What is the effect of co-morbid depression on the use of unscheduled hospital care by people with a long term condition?

Talk Code: 
Dr Caroline Anne Mitchell
om Ricketts, Emily Wood, John Soady, David Saxon, Joe Hulin, Sally Ohlsen
Author institutions: 
Sheffield School of Health and Related Research (ScHARR) & the Academic Unit of Primary Medical Care, University of Sheffield.


The primary healthcare system is reported to be less able to support people living with one or more long term conditions (LTC) where they are also experiencing a mental health problem. This may be evidenced by additional use of unscheduled hospital care by people with co-morbid mental and physical health problems. We wanted to quantify the size of this effect as part of a programme of research evaluating integrated care approaches that address both mental and physical health problems.


The study used a combined routine clinical database covering the whole of the adult population (age 18 and over) of Sheffield, a medium sized city in England (n=469,368). The bespoke dataset combined extracts from routine NHS records from primary and secondary care and linked at the person level. Cross-sectional data on all GP-recorded LTCs including depression as defined by QOF coding rule sets were included, together with longitudinal data on the use of scheduled and unscheduled hospital care. Analyses identified the extent of GP identified comorbidity between each LTC and depression, and the extent to which patients with LTCs and co-morbid depression used unscheduled care over a twelve month period in comparison to those with a LTC only. Logistic regression was used to determine the effects of depression after controlling for other potential confounding variables.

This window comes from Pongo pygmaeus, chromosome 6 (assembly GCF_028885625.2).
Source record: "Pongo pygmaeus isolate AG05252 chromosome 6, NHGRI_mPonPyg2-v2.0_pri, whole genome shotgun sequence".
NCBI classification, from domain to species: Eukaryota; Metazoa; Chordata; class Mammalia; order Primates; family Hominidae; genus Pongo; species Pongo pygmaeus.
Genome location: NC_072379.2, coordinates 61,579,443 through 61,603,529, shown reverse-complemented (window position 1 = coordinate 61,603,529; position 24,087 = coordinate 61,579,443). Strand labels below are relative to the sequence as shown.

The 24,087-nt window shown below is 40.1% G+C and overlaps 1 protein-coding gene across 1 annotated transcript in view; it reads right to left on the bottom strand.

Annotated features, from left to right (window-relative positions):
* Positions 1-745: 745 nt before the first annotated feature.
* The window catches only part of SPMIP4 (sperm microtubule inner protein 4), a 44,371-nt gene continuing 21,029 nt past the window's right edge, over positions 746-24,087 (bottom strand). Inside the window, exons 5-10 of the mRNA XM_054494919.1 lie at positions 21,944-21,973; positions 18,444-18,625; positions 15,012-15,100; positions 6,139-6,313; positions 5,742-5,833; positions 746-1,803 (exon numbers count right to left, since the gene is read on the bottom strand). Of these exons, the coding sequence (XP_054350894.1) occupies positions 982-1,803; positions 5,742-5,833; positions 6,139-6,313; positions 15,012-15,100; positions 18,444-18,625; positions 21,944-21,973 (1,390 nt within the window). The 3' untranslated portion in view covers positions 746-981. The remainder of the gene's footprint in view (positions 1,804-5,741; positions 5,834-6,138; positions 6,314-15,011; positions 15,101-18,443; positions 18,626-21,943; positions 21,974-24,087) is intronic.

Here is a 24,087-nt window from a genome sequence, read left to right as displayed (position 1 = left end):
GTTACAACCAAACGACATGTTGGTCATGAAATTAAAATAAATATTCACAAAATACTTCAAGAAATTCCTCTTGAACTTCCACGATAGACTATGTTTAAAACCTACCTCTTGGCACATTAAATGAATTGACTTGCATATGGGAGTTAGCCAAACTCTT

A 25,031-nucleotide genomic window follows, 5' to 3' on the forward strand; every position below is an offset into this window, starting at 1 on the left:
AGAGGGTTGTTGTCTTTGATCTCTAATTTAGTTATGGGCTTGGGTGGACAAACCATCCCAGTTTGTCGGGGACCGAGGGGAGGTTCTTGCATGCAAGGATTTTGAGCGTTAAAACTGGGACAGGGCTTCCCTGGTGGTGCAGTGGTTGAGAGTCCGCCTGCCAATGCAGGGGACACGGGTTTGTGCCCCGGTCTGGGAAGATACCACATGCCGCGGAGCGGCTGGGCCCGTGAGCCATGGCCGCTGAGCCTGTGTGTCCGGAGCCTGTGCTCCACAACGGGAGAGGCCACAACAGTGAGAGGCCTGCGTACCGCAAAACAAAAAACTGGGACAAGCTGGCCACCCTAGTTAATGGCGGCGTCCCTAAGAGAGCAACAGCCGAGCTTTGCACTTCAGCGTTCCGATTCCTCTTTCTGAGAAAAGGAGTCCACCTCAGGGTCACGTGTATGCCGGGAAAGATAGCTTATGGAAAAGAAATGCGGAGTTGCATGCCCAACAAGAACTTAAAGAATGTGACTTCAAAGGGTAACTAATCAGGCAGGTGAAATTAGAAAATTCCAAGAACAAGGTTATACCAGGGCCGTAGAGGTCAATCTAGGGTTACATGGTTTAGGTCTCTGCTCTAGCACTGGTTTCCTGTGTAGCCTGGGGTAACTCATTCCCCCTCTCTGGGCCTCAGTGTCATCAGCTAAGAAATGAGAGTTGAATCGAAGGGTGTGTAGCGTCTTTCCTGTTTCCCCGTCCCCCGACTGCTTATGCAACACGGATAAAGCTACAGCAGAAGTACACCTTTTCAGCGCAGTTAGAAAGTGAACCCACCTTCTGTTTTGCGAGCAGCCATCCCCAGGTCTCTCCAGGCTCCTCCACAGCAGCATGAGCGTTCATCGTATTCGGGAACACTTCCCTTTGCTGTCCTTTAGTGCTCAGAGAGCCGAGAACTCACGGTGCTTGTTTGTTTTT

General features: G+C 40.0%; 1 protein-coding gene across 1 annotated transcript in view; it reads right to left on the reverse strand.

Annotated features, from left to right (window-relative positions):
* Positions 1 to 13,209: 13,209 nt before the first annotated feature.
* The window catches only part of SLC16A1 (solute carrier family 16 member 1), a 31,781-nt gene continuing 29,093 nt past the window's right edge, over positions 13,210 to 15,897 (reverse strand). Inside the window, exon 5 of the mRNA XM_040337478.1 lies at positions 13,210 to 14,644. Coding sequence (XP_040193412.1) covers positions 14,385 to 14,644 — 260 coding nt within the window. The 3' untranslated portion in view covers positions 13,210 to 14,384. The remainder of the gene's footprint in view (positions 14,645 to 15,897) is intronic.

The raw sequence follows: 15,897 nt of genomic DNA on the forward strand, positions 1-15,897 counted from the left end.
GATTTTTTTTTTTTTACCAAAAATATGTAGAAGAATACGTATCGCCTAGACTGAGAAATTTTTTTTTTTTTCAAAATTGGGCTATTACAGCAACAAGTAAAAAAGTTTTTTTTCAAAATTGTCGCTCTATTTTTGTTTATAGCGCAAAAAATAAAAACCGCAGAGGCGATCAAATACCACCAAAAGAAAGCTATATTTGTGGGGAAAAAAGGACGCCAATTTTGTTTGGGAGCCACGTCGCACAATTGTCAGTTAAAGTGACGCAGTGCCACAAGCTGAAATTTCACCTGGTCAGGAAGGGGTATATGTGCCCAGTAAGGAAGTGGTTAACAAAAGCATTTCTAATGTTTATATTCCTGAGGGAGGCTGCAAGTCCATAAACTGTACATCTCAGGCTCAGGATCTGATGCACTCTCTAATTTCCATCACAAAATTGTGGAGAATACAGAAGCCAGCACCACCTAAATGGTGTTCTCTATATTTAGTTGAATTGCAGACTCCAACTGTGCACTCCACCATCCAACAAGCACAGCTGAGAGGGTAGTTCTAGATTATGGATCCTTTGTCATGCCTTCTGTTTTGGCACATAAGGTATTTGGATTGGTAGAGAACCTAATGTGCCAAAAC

75,107 (16%) had a recorded diagnosis of depression. Of all patients with an identified LTC 20.9% also had a diagnosis of depression. Of all patients diagnosed with depression 50.9% had at least one LTC. The proportion of people who accessed unscheduled care increased as the number of LTCs increased. The proportion of individuals who had one or more 'unscheduled attendances' at hospital was 24% for those with a physical health LTC only, compared to 31.5% for those with a LTC and comorbid depression. This was a statistically significant association (p<.001). A logistic regression model was developed that controlled for a number of confounding factors. Those patients with depression were 1.59 times more likely to make use of unscheduled care over the twelve month period, after controlling for other variables.


In this current study, for people living with a LTC, the addition of depression increases use of unscheduled care such as emergency department attendance. Primary care approaches that integrate self-management of LTCs and depression may be particularly useful given the extent and impact of this comorbidity.

Submitted by: 
Caroline Mitchell
Funding acknowledgement: 
NIHR CLAHRC Yorkshire and Humber grant number IS-CLA-0113-10020 This report presents independent research by the National Institute for Health Research Collaboration for Leadership in Applied Health Research and Care Yorkshire and Humber (NIHR CLAHRC YH). www.clahrc-yh.nir.ac.uk. The views and opinions expressed are those of the authors, and not necessarily those of the NHS, the NIHR or the Department of Health.